Mon, Aug 10, 2020
If you're interested in a quick, one day hike on which you can stretch your legs, test new gear, or break in a pair of new boots, this is the hike for you . . .
Pamela and I decided that it was high time we spent a little time out on the trails, as she hadn't been hiking yet this year, and I had only been once. So I checked out the possibilities and we chose the trip to Black Pond. My resource for information was "50 Hikes in the White Mountains", a useful little book that demonstrates information about trips with medium depth. This hike traveled along an old railroad path, so it intrigued us.
Promises of railroad ties and train tracks made the 2 hour drive through touristy traffic almost bearable (I was constantly reminded of the joke, "If it's tourist season, why can't we shoot them?"). By the time we traveled the 19 miles across the Kancamagus Highway, we were ready for some solitude.
Unfortunately, solitude was a pipe dream. The shallow grade and broad width of the Lincoln Woods Trail attracted every yahoo east of the Mississippi who can walk. Not surprising, considering it was a picture perfect day in the heart of summer. If you start from the ranger station, the beginning of the trip takes you across a small suspension bridge that is really rather cool. It shakes a little as you walk across it, but that's part of its charm.
Soon after the bridge, we started up the highway sized Wilderness trail, which, as previously stated, has a very slight incline. Immediately you notice the remnants of old railroad ties that once, according to numerous resources, allowed trains to carry hardwoods from the area to a point at which trucks could transport them to, no doubt, anywhere in the world. The trail follows the Pemigewasset River for 2.6 miles until you reach the diversion point, the Black Pond Trail.
At this point, if you turn onto the Black Pond Trail, you will leave behind 95% of the people you see on the Wilderness Trail. They are headed for Franconia Falls, which is about another mile up the Wilderness Trail.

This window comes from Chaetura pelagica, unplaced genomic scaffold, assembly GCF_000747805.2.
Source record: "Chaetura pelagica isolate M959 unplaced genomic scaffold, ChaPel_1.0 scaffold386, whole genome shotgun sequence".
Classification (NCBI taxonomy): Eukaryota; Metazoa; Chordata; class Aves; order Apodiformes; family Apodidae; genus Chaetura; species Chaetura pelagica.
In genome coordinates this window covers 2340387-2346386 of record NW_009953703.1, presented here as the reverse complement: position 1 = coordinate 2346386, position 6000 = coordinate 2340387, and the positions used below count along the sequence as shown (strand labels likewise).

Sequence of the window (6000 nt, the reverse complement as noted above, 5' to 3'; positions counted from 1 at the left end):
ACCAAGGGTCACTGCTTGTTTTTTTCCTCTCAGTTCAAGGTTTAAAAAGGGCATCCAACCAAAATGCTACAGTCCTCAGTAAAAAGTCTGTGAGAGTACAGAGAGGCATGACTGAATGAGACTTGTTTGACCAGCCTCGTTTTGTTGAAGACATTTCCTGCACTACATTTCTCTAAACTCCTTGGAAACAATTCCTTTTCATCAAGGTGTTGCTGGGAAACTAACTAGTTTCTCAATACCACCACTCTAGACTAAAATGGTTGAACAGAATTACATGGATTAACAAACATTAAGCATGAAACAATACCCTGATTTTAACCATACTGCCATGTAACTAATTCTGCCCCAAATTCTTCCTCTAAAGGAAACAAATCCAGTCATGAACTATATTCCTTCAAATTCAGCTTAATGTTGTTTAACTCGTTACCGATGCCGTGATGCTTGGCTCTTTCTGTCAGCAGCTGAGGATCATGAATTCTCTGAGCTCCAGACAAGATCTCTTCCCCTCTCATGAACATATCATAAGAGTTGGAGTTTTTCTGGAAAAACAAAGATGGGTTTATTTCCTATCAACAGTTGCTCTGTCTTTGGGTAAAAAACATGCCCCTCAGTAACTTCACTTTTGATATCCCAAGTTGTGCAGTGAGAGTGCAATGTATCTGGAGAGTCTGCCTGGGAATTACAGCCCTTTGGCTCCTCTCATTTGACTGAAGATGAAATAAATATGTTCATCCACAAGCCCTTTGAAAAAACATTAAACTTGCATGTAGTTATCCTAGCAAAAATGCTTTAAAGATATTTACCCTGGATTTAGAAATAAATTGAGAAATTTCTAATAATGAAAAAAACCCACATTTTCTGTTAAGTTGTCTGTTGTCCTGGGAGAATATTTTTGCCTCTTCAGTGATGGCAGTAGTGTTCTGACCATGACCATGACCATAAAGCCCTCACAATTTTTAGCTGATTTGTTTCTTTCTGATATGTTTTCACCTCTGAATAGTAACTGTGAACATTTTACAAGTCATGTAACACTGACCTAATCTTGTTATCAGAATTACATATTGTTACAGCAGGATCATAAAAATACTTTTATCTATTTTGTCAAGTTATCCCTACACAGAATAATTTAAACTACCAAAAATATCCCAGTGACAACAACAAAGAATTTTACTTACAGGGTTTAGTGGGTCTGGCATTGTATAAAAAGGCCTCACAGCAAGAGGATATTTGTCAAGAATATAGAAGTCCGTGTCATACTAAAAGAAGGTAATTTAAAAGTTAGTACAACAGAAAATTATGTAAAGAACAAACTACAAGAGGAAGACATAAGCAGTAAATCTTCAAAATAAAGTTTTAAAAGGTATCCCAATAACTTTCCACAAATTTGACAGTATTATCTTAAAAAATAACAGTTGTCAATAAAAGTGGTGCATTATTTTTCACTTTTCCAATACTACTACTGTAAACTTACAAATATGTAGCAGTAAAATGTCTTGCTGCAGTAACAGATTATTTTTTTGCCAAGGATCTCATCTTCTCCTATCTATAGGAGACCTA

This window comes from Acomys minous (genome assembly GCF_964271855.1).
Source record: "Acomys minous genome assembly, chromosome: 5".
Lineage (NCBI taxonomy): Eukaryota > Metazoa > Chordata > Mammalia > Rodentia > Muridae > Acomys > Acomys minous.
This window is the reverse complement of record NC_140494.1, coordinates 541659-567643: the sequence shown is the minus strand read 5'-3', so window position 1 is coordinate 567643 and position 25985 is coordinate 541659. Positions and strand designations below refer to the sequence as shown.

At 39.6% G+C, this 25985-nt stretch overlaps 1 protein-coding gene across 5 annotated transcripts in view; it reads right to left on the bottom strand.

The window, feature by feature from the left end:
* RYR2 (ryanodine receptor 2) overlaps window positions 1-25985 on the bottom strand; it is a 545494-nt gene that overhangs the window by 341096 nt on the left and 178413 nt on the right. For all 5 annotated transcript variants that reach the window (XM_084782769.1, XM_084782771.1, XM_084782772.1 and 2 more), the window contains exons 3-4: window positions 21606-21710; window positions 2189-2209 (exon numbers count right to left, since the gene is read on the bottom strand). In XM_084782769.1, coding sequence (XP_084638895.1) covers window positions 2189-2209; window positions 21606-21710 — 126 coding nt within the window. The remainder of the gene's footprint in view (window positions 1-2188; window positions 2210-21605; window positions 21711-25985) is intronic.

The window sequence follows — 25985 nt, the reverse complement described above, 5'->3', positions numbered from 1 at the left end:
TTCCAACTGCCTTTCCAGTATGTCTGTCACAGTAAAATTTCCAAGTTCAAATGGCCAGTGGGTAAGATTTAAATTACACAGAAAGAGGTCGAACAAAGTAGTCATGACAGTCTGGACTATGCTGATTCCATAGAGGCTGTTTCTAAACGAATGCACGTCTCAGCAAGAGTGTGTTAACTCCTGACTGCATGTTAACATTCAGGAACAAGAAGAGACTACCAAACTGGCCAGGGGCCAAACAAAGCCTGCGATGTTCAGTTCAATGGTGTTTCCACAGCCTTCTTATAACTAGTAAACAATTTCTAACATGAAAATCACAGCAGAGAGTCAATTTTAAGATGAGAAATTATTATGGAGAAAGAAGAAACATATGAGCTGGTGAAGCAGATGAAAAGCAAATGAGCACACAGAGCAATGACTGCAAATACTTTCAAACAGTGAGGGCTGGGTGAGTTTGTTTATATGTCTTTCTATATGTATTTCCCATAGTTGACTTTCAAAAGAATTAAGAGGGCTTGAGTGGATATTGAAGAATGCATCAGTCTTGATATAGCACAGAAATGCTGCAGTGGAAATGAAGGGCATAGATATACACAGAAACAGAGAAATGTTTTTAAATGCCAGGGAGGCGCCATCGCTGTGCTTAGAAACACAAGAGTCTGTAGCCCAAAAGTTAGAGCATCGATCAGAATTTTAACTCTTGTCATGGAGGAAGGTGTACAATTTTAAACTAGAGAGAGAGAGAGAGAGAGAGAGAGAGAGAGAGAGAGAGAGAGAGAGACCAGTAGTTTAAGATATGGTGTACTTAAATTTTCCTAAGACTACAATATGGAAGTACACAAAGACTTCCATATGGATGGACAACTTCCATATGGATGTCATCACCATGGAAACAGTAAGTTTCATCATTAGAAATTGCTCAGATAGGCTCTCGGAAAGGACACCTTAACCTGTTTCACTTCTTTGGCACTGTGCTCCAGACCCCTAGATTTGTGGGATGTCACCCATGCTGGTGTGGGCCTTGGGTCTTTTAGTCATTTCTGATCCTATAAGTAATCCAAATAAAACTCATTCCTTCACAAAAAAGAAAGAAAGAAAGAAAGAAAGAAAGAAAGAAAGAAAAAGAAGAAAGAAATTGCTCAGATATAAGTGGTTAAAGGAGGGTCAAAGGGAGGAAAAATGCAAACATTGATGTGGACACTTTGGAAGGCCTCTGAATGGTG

We made our way onto the Black Pond trail, not concerned that we were missing the Falls. Immediately we noticed a difference in the two trails; the Black Pond Trail is a "true" hikers trail (only wide enough for one person at a time). Following the trail can, at times, be tricky, so watch for blaze marks. At one point, Pamela and I unwittingly diverged and only turned around when we had reached the Wilderness Trail again.
About a half mile onto the Black Pond Trail, we happened upon Ice Pond, a swampy yet beautiful little body of water. After a few minutes of rest (which you won't really need), we continued through the Birch and Maple laden forest, enjoying the scenery. A little hunting around at this point and you'll find wild Blackberries, maybe some Blueberries. The deer had ravaged the small patch we found, but that was the only sign of life. We had yet to see another human since leaving the Wilderness Trail, and we were happy as pigs in shi . . . well, we were happy.
Another half mile up the trail, we found Black Pond. Small, but nice. If I liked fishing, I don't think I could resist. As it was, Pamela and I just sat and ate, conversed and looked. This is a very tranquil place that is blessingly void of biting insects. Remnants of beaver activity (and moose, if you know what I mean!) clutter some of the atolls, but Black Pond is otherwise clear and clean.
Before long, June, Ward,Wally and the Beav showed up and the tranquillity was broken. But not before we had a chance to enjoy the scenery. We headed back to trail and ventured back among the masses. The Wilderness Trail was just as busy on the way out as it was on the way in, but mostly with friendly people.
Our whole trip from beginning to end took less than 5 hours, and didn't tax us too much. The absence of peaks to climb and the slight gradient made this a climb you could take your grandmother on. If a light hike with running streams is what you're after, and you don't mind a little company, I recommend this one highly.
|Copyright © 1999-2008|
Chris Oberg & Robert Havasy